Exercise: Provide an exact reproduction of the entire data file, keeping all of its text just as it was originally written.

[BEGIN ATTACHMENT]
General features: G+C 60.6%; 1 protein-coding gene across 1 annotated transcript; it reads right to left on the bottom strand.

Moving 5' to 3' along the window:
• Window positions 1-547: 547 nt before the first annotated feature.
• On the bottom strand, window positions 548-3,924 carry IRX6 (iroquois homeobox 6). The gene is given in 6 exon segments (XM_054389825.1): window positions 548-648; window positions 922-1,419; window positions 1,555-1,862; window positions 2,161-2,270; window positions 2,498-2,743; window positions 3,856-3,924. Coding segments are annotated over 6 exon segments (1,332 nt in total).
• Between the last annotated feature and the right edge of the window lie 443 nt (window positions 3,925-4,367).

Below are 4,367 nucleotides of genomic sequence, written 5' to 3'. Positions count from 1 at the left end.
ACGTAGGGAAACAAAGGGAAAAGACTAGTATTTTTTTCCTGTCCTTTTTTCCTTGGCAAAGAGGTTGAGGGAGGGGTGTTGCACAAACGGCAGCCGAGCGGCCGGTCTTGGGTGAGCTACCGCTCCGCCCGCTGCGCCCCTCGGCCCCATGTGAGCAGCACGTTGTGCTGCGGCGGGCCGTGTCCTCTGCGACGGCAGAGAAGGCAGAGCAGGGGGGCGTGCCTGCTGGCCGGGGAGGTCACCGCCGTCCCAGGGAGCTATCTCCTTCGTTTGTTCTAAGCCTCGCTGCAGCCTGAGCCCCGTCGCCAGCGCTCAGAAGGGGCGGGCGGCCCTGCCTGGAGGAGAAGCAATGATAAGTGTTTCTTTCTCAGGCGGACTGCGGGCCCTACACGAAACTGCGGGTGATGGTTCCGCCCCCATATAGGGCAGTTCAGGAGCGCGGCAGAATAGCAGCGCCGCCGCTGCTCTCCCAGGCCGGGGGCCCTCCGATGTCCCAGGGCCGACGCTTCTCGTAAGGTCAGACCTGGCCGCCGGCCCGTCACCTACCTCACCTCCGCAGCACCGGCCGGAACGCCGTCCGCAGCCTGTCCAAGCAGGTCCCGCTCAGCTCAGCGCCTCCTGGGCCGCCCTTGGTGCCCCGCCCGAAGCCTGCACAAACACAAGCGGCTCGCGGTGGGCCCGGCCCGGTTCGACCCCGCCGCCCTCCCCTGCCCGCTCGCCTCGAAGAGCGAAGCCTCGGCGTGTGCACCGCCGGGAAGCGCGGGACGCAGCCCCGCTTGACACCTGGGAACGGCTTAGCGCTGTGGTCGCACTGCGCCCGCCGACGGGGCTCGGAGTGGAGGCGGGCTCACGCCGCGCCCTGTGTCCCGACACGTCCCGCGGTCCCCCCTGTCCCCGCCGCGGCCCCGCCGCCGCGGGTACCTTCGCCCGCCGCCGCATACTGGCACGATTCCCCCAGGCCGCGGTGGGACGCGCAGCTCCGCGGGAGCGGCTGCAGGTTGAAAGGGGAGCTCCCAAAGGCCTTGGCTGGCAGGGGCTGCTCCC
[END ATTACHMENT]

General features: G+C 60.6%; 1 protein-coding gene across 1 annotated transcript; it reads right to left on the bottom strand.

Moving 5' to 3' along the window:
• Window positions 1-547: 547 nt before the first annotated feature.
• On the bottom strand, window positions 548-3,924 carry IRX6 (iroquois homeobox 6). The gene is given in 6 exon segments (XM_054389825.1): window positions 548-648; window positions 922-1,419; window positions 1,555-1,862; window positions 2,161-2,270; window positions 2,498-2,743; window positions 3,856-3,924. Coding segments are annotated over 6 exon segments (1,332 nt in total).
• Between the last annotated feature and the right edge of the window lie 443 nt (window positions 3,925-4,367).

Below are 4,367 nucleotides of genomic sequence, written 5' to 3'. Positions count from 1 at the left end.
ACGTAGGGAAACAAAGGGAAAAGACTAGTATTTTTTTCCTGTCCTTTTTTCCTTGGCAAAGAGGTTGAGGGAGGGGTGTTGCACAAACGGCAGCCGAGCGGCCGGTCTTGGGTGAGCTACCGCTCCGCCCGCTGCGCCCCTCGGCCCCATGTGAGCAGCACGTTGTGCTGCGGCGGGCCGTGTCCTCTGCGACGGCAGAGAAGGCAGAGCAGGGGGGCGTGCCTGCTGGCCGGGGAGGTCACCGCCGTCCCAGGGAGCTATCTCCTTCGTTTGTTCTAAGCCTCGCTGCAGCCTGAGCCCCGTCGCCAGCGCTCAGAAGGGGCGGGCGGCCCTGCCTGGAGGAGAAGCAATGATAAGTGTTTCTTTCTCAGGCGGACTGCGGGCCCTACACGAAACTGCGGGTGATGGTTCCGCCCCCATATAGGGCAGTTCAGGAGCGCGGCAGAATAGCAGCGCCGCCGCTGCTCTCCCAGGCCGGGGGCCCTCCGATGTCCCAGGGCCGACGCTTCTCGTAAGGTCAGACCTGGCCGCCGGCCCGTCACCTACCTCACCTCCGCAGCACCGGCCGGAACGCCGTCCGCAGCCTGTCCAAGCAGGTCCCGCTCAGCTCAGCGCCTCCTGGGCCGCCCTTGGTGCCCCGCCCGAAGCCTGCACAAACACAAGCGGCTCGCGGTGGGCCCGGCCCGGTTCGACCCCGCCGCCCTCCCCTGCCCGCTCGCCTCGAAGAGCGAAGCCTCGGCGTGTGCACCGCCGGGAAGCGCGGGACGCAGCCCCGCTTGACACCTGGGAACGGCTTAGCGCTGTGGTCGCACTGCGCCCGCCGACGGGGCTCGGAGTGGAGGCGGGCTCACGCCGCGCCCTGTGTCCCGACACGTCCCGCGGTCCCCCCTGTCCCCGCCGCGGCCCCGCCGCCGCGGGTACCTTCGCCCGCCGCCGCATACTGGCACGATTCCCCCAGGCCGCGGTGGGACGCGCAGCTCCGCGGGAGCGGCTGCAGGTTGAAAGGGGAGCTCCCAAAGGCCTTGGCTGGCAGGGGCTGCTCCC